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Superstitions Magic Russia Europe China

Superstitions Magic Russia Europe China


Russians are superstitious and see a lot of signs for the future.

Neither religions, nor the atheistic ideology of the communist regime

could harm the deep-rooted superstition.

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When misfortune threatens, spitting or knocking against wood helps

Russians believe in the evil eye that brings misfortune or plague and are afraid of it.

You can often see how parents of a child about whom something good is being said

spit three times over her left shoulder or knock three times on something wooden.

This averts the misfortune that arises from resentment.

At least that's what the Russians believe.

Even if you talk to someone about the prospects of success,

congratulates someone on a good deed or only intends to

going on vacation, Russians are afraid of evil eyes

and knock on wood so as not to try their luck.

If you have no wood at hand, your own (wood) head has to serve

and thinks it has the same effect.

Beware of a useless, bad day! Better not carry empty buckets

If you see someone with an empty container -

whether it's a bucket or a cart - that's a bad omen.

It gets really bad when, for example, you are in the country of a farmer

encountered with an empty bucket or a street sweeper in the city

with an empty dirt cart.

Then nobody can save themselves from the lost day.

But the Russians think along.

To prevent this from happening, everyone is in empty buckets,

Barrels or carts always something so that the container is not empty -

be it a rag, a broom or a rake.

Russians are particularly suspicious when it comes to money.

For example, a taxi driver or seller may reject well-earned money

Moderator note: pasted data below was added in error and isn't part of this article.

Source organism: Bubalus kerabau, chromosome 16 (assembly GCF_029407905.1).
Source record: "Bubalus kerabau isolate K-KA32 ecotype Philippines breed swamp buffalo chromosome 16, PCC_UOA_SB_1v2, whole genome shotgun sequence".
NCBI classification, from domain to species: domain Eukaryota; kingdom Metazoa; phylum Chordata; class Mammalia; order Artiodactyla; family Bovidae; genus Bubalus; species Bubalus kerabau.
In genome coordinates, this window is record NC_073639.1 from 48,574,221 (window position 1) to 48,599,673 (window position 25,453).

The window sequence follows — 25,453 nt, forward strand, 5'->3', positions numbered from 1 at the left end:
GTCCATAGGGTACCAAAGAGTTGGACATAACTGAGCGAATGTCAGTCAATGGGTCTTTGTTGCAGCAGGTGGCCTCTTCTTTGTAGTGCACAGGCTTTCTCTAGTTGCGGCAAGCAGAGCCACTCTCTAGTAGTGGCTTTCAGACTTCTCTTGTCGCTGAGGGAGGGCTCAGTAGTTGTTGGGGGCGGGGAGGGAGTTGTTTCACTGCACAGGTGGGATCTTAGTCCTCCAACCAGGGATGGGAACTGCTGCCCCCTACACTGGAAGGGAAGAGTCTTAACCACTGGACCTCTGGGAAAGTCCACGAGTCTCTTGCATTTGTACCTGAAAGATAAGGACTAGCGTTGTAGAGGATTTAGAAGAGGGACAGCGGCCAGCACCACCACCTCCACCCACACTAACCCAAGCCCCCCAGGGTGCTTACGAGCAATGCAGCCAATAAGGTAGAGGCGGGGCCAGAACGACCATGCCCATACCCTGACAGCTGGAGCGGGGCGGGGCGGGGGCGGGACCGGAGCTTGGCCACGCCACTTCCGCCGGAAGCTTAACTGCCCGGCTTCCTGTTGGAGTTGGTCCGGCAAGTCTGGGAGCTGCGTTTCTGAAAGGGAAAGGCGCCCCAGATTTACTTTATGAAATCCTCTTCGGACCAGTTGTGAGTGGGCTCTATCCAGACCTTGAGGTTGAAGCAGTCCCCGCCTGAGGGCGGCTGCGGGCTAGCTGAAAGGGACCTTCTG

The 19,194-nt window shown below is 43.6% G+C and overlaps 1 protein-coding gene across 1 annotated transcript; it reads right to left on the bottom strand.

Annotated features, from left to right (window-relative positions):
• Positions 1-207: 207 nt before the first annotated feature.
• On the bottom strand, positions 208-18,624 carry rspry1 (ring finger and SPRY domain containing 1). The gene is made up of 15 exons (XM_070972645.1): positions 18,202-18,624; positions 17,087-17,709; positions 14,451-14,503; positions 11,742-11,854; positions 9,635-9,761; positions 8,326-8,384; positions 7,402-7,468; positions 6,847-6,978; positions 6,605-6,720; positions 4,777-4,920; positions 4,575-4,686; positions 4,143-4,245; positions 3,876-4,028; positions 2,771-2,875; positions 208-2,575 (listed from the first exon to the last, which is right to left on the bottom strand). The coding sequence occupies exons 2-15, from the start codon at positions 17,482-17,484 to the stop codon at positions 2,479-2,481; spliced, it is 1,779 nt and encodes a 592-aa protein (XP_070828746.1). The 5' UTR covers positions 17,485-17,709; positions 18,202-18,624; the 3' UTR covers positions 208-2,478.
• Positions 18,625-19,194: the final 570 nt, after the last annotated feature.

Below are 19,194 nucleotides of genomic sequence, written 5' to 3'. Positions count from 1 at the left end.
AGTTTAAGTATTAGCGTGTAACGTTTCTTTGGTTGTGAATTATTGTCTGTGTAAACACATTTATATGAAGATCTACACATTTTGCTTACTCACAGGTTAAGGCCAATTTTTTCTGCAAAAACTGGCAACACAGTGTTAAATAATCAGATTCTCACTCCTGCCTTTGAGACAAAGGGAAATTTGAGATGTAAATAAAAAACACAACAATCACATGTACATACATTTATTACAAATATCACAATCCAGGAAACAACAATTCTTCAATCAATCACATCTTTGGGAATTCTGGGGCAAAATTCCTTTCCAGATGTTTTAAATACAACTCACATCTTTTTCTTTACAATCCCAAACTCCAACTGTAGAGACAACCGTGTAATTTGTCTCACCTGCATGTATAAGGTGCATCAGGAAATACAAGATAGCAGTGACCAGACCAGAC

if you want to hand it over to him.

Instead, you are asked to put the money somewhere;

either on the dashboard or on a special payment plate next to the cash register.

The background to this strange custom is that you think

the money could transmit the energy of its owner, possibly negative.

As soon as the payer is out of sight again,

the influence of his energy is gone and you can accept the money.

Darkness makes thieves: don't get anything out of the house at night

Basically, you shouldn't bring anything out of the house at night,

because otherwise you could lose property in your sleep and that would be fatal for the future of the house.

Empty bottles, small money or keys should never be on the table

These things are considered a bad omen.

Because of financial losses or tears, the Russians place these things

that cannot be completely avoided in everyday life, at least outside the field of vision.

Think about what you are giving: never knives, watches or scarves

From Russians' point of view, these objects are very bad gifts because they bring bad luck.

Scarves bring tears, knives to enemies and watches bring separation or death.

Even if you're ready to give a Russian Hermès scarf a luxurious gift,

she would rather buy it herself.

If such a gift is made out of ignorance, you have to return a small coin.

So the thing is "bought" and misfortune averted.

The door swell as an evil place

Even the ancient Slavs believed that the doorstep was a place where evil spirits live.

That's why you should never stand at the doorstep, talk about it or hand something over.

Conversations at the front door, as is common in Europe, bring bad luck.

So it should take place either in the apartment or in front of it, but not across the threshold.

This also applies to Swiss Post:

You receive and acknowledge letters and parcels either outside or inside, never in between.

Whoever leaves the house should not turn back

Russians consider it a bad omen to turn back on the way out of the house,

if you remember that you forgot something.

This is a bad omen for them.

You will consider three times whether it is really necessary to go back.

If you can't avoid it and if you come home in the evening,

you can outsmart the accident by looking in the mirror at home.

For your own well-being, you shouldn't do without it.